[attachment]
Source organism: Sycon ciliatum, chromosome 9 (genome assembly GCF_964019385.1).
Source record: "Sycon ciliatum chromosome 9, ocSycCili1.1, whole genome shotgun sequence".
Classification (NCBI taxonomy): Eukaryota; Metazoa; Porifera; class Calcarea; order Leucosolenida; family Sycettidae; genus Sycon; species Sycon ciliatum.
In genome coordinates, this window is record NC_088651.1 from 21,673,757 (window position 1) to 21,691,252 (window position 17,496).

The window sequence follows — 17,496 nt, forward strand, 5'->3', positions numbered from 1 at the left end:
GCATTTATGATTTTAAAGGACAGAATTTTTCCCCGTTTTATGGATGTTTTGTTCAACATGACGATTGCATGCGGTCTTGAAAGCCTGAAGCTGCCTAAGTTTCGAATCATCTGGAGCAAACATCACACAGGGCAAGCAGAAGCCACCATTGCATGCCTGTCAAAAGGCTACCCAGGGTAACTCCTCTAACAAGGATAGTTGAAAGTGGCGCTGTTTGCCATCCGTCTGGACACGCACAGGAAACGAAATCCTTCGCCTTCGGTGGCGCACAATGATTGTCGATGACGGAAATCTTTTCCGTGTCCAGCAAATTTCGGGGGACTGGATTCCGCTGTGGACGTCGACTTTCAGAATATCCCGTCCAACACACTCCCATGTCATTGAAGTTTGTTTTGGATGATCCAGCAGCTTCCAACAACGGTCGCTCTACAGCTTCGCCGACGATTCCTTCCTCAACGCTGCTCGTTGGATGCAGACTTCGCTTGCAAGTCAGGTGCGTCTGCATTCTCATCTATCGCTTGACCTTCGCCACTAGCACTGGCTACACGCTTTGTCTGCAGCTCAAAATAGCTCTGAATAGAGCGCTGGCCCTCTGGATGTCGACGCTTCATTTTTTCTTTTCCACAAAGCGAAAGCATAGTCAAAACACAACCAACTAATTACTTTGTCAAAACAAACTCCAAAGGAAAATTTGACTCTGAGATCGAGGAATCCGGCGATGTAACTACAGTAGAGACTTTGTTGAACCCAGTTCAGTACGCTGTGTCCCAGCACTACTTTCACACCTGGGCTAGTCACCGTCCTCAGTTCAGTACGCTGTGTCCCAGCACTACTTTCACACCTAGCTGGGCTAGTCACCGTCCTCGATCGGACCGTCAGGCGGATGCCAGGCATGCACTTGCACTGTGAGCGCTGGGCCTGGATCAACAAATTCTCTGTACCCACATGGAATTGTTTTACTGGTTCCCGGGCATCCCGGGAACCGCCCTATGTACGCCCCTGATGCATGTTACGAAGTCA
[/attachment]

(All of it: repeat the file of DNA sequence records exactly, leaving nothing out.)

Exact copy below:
Source organism: Sycon ciliatum, chromosome 9 (genome assembly GCF_964019385.1).
Source record: "Sycon ciliatum chromosome 9, ocSycCili1.1, whole genome shotgun sequence".
Classification (NCBI taxonomy): Eukaryota; Metazoa; Porifera; class Calcarea; order Leucosolenida; family Sycettidae; genus Sycon; species Sycon ciliatum.
In genome coordinates, this window is record NC_088651.1 from 21,673,757 (window position 1) to 21,691,252 (window position 17,496).

The window sequence follows — 17,496 nt, forward strand, 5'->3', positions numbered from 1 at the left end:
GCATTTATGATTTTAAAGGACAGAATTTTTCCCCGTTTTATGGATGTTTTGTTCAACATGACGATTGCATGCGGTCTTGAAAGCCTGAAGCTGCCTAAGTTTCGAATCATCTGGAGCAAACATCACACAGGGCAAGCAGAAGCCACCATTGCATGCCTGTCAAAAGGCTACCCAGGGTAACTCCTCTAACAAGGATAGTTGAAAGTGGCGCTGTTTGCCATCCGTCTGGACACGCACAGGAAACGAAATCCTTCGCCTTCGGTGGCGCACAATGATTGTCGATGACGGAAATCTTTTCCGTGTCCAGCAAATTTCGGGGGACTGGATTCCGCTGTGGACGTCGACTTTCAGAATATCCCGTCCAACACACTCCCATGTCATTGAAGTTTGTTTTGGATGATCCAGCAGCTTCCAACAACGGTCGCTCTACAGCTTCGCCGACGATTCCTTCCTCAACGCTGCTCGTTGGATGCAGACTTCGCTTGCAAGTCAGGTGCGTCTGCATTCTCATCTATCGCTTGACCTTCGCCACTAGCACTGGCTACACGCTTTGTCTGCAGCTCAAAATAGCTCTGAATAGAGCGCTGGCCCTCTGGATGTCGACGCTTCATTTTTTCTTTTCCACAAAGCGAAAGCATAGTCAAAACACAACCAACTAATTACTTTGTCAAAACAAACTCCAAAGGAAAATTTGACTCTGAGATCGAGGAATCCGGCGATGTAACTACAGTAGAGACTTTGTTGAACCCAGTTCAGTACGCTGTGTCCCAGCACTACTTTCACACCTGGGCTAGTCACCGTCCTCAGTTCAGTACGCTGTGTCCCAGCACTACTTTCACACCTAGCTGGGCTAGTCACCGTCCTCGATCGGACCGTCAGGCGGATGCCAGGCATGCACTTGCACTGTGAGCGCTGGGCCTGGATCAACAAATTCTCTGTACCCACATGGAATTGTTTTACTGGTTCCCGGGCATCCCGGGAACCGCCCTATGTACGCCCCTGATGCATGTTACGAAGTCA